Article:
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Provincial Autonomy in Pakistan, 1956-2020

Adeney, Katharine; Boni, Filippo


Filippo Boni


Filippo Boni
Data Collector


This dataset produces annual codes through expert analysis levels of de/centralization in Pakistan's federation between 1956 and 2020 (also covering East Pakistan until 1971). It includes three politico-institutional measures -'constitutional autonomy’, the ‘provinces’ institutional autonomy’ and the ‘central manipulation of provincial elections’. It also separately codes the legislative and administrative autonomy of 22 policy areas - Agriculture, Citizenship and immigration, Culture, Currency and money supply, Defence, Economic activity, Education - pre-tertiary, Education - tertiary, Elections and voting, Employment relations, Environmental protection, external affairs, Finance and securities, Health care, Language, Law - civil, Law - criminal, Law enforcement, Media, Natural resources, Social welfare and Transport. Finally, it codes five fiscal areas ‘proportion of own-source revenues out of total provincial revenues’, ‘restrictions on own-source revenues’, ‘proportion of federal conditional transfers out of total provincial revenues’, ‘degree of conditionality (for conditional grants only)’ and ‘provincial public sector borrowing autonomy’.


Adeney, K., & Boni, F. (2022). Provincial Autonomy in Pakistan, 1956-2020. [Dataset].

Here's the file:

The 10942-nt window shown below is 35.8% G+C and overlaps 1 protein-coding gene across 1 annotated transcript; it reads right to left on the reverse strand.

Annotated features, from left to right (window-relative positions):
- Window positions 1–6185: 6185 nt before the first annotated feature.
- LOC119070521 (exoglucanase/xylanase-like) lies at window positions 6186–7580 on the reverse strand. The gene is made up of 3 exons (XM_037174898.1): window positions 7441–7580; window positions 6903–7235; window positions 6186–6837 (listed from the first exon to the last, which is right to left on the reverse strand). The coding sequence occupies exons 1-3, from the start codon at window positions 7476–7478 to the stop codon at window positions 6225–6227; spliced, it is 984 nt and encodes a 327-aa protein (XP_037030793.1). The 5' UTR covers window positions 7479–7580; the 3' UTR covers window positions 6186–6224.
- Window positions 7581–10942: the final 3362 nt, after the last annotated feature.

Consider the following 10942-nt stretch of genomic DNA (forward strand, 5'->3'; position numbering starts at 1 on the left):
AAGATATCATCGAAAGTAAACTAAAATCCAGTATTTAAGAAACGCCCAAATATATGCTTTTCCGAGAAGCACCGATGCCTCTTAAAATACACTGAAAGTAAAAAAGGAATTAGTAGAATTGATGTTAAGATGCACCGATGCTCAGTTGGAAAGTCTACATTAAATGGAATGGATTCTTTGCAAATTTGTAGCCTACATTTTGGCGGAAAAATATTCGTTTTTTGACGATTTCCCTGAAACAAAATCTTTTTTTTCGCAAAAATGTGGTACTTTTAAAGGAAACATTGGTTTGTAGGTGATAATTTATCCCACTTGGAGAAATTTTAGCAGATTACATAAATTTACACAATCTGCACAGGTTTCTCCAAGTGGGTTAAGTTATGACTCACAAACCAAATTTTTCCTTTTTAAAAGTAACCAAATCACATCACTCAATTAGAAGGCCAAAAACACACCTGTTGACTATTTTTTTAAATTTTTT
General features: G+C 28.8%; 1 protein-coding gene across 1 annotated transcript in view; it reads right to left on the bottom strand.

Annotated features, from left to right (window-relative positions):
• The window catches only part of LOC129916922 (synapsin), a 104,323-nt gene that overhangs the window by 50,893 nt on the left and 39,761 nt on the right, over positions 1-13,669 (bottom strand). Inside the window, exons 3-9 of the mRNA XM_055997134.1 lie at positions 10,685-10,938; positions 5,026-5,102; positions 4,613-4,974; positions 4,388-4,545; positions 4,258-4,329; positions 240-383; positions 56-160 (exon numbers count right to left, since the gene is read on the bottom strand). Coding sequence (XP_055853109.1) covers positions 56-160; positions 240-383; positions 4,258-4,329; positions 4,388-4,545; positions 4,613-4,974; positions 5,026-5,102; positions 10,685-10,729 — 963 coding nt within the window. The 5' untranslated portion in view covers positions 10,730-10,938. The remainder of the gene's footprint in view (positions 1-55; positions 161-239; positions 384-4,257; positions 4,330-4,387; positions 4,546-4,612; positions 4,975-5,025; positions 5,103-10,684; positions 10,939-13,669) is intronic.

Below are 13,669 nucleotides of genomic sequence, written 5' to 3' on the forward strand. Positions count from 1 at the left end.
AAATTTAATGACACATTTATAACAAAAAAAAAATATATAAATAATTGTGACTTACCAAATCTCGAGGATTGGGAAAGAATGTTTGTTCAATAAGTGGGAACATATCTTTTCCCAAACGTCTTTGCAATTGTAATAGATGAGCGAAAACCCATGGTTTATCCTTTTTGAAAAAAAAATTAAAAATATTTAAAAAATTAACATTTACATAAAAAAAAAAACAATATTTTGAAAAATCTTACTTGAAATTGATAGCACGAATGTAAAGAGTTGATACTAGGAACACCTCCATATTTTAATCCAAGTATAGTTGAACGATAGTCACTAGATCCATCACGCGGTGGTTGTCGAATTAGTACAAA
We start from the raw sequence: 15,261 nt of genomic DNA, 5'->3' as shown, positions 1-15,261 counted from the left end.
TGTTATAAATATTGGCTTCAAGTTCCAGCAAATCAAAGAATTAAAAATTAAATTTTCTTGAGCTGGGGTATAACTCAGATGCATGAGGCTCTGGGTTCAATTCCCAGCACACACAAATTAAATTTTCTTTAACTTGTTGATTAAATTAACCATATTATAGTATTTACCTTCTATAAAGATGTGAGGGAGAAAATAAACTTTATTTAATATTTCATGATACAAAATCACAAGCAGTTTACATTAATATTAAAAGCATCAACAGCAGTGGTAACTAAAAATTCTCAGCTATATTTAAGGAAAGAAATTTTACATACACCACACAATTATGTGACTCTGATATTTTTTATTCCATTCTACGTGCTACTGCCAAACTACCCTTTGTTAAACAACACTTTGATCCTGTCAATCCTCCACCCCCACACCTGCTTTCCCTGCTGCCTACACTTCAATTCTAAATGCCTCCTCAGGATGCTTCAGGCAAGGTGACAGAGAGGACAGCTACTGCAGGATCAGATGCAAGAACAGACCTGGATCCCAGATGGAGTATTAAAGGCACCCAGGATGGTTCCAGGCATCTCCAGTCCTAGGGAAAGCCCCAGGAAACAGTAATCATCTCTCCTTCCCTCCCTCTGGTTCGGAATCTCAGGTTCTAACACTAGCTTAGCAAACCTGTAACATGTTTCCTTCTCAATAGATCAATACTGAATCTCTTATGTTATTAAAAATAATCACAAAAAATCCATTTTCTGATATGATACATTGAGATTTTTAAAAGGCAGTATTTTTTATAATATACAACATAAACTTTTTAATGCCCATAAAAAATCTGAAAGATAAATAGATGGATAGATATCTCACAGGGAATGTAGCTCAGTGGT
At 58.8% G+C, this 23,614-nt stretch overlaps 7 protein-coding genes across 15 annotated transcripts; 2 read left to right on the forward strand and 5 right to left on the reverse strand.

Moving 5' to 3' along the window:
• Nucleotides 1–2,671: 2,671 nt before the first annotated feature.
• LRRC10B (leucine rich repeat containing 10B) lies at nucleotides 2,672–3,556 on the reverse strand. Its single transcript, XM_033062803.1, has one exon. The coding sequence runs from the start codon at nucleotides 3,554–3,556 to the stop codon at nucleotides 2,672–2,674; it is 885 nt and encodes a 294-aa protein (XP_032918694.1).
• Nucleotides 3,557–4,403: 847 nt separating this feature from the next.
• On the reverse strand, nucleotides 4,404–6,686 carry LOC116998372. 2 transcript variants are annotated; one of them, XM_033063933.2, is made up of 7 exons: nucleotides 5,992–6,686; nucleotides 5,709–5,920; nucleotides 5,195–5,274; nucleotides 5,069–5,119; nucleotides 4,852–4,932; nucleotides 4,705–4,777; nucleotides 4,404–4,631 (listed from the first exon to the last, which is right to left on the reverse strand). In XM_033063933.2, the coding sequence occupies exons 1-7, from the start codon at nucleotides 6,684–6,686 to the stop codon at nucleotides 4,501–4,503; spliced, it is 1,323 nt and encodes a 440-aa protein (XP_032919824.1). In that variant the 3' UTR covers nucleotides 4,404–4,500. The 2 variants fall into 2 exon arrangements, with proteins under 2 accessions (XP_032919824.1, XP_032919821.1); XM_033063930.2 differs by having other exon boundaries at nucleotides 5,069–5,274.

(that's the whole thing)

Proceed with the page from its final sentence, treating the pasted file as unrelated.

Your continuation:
Acceptance Date Oct 7, 2022
Online Publication Date Oct 7, 2022
Publication Date Oct 7, 2022
Deposit Date Oct 7, 2022
Public URL
Publisher URL
Type of Data Numerical
Collection Date Oct 7, 2022
Collection Method Expert coding. The main sources for the coding of the policy areas were: 1) the texts of Pakistan’s 1956, 1962, 1972 and 1973 constitutions; 2) the texts of the various constitutional amendments; 3) acts passed by the federal and provincial legislatures and ordinances passed by the president or provincial governors 4) judicial rulings 5) the operation of inter-governmental institutions such as the Council of Common Interests (CCI) and the National Economic Council (NEC). In addition, we consulted contemporary academic literature concerning the operation of the political system, particularly under military regimes.The fiscal data were compiled using data from Pakistan’s annual Economic Surveys and Budgetary White Papers at the national and provincial levels, as well as the National Finance Commission of 2010. Codes were assigned by one of the two authors, and then checked by the other author to ensure inter-coder reliability. When either author was unsure, we checked specific scores and shared the code book with relevant experts.